Strategically located at the crossroads of three continents, the Black Sea Economic Cooperation (BSEC) region is a critical link in many international supply chains. A study by the Zaragoza Logistics Center shows that companies can capture substantial savings and service improvements by adopting the TIR Carnet system when shipping freight intermodally across BSEC countries.
Twelve member states with a total population of some 340 million people make up the BSEC region. In combination, these countries have a GDP of about $3.4 trillion – or approximately 7.4% of the overall world economy.
There are various projects to increase trade volumes and reduce transit times for shipments in the region. For example, the Black Sea Ring Highway project is creating a four-lane highway system approximately 7,500 km in length that connects BSEC member states. Another project is strengthening links between the region’s ports, by reinforcing connections between the Black, Mediterranean and Caspian Seas. Beyond the region, BSEC figures largely in China’s Silk Road plans, a huge undertaking to expand transportation links between Asia and Europe.
The purpose of the ZLC report is to analyse and quantify the potential role of the United Nations TIR System (Transports Internationaux Routiers), in supporting the region’s trade growth by facilitating cross-border movements of intermodal shipments and export/import activities. The research focused on a route that takes in a representative sample of BSEC countries: Serbia, Bulgaria, Turkey, Georgia and Azerbaijan (see figure above). There are four border crossings on the route; enough to show the impact of the UN TIR system on a typical long distance intermodal shipment.
The UN TIR System is an international Customs transit system. Participating companies transport goods from a country of origin to a destination country in sealed compartments such as freight containers. These compartments are sealed at origin, making it less likely that they will be inspected or reducing inspection times at border crossings covered by the TIR system. In addition, operators can use a single financial guarantee to cover all customs duties and taxes levied in each transit country, streamlining the payments process. The system is operational in 58 countries including all BSEC countries.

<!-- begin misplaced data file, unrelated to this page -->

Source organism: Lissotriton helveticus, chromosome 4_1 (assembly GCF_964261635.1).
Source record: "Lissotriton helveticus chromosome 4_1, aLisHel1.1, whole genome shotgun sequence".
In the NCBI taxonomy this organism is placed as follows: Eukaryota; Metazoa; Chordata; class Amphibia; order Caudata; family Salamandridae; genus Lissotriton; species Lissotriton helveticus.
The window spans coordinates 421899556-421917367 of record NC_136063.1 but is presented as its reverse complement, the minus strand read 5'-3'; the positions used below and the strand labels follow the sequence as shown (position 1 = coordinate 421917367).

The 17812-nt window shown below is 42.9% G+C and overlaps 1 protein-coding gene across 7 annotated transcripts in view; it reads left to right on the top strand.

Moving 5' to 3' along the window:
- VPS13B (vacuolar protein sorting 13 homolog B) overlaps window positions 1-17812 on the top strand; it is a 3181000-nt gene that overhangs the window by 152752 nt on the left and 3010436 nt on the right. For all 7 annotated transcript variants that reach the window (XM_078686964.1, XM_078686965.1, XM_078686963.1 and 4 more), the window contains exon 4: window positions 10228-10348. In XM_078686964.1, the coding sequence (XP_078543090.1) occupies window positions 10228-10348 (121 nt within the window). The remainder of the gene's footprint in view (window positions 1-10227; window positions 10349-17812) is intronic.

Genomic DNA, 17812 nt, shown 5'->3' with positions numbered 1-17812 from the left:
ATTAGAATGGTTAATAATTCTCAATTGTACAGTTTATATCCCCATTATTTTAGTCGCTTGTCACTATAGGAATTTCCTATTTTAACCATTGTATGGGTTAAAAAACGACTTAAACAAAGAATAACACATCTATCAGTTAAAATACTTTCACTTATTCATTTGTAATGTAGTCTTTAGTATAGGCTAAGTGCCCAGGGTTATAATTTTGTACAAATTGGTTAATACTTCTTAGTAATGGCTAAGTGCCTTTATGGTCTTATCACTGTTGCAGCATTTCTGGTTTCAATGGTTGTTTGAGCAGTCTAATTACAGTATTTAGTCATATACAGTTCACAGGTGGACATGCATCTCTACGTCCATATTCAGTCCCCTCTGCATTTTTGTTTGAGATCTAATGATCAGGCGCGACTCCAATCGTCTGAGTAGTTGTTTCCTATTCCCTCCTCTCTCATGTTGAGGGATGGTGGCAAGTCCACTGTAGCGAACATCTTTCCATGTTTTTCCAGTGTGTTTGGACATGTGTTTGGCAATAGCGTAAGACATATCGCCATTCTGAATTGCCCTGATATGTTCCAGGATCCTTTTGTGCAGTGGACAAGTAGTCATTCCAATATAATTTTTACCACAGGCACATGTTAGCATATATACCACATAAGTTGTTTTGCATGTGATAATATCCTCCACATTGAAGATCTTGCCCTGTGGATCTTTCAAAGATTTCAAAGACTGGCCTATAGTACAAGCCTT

As well as speeding up transit times and cutting administrative costs, the TIR system delivers benefits such as enhanced supply chain security; only approved carriers and vehicles that are sealed by customs participate in the system.
The ZLC report examined current customs and border crossing procedures in the BSEC region, and focuses on the potential benefits that an intermodal application of the TIR system could deliver.
To start with and to better understand the trade flows in the region, the study team built a model that simulates the movement of an intermodal shipment from Serbia to Azerbaijan (see figure). A key goal was to estimate the reduction in total transit time as well as savings in related transportation/inventory/other costs for an intermodal TIR transport.
In this respect a special focus was put on the transfer of loading units from one mode to another, and the increased complexity this introduces in terms of “slack time” in the logistics system.
The results of the research indicate that an intermodal use of the TIR system will indeed deliver significant benefits for stakeholders. For example, comparing shipments executed with and without a TIR Carnet showed that using the TIR intermodally can reduce transportation time by approximately four days. It also yielded direct and indirect cost savings in areas such as cargo holding costs. Another significant finding is that the reduced transit times led to an increase in container utilization of around 33%, because boxes are released sooner to carry more cargo.
The benefits mentioned above are based on the estimates the research team obtained through the analysis of secondary data and interviews about border crossings in general for intermodal transport. To provide highly accurate predictions on the use of intermodal TIR system for a specific route in the BSEC region, the team recommends further studies, specifically on the impact of TIR Carnet on border crossing times
The ZLC report was commissioned by the IRU, the global industry association for road transportation. It is hoped that the report’s findings will stimulate further discussion – and more importantly, provide a rationale for a well-run intermodal use of the TIR system in the BSEC region.
This post was written by Mustafa Çagri Gürbüz (firstname.lastname@example.org), Milos Milenkovic (email@example.com), Luca Urciuoli (firstname.lastname@example.org) and Susana Val (email@example.com) at the Zaragoza Logistics Center, Zaragoza, Spain, and was originally published in issue #40 of the ZLC Newsletter. ZLC is a member of the MIT Global SCALE Network. For further information on the ZLC research contact the authors.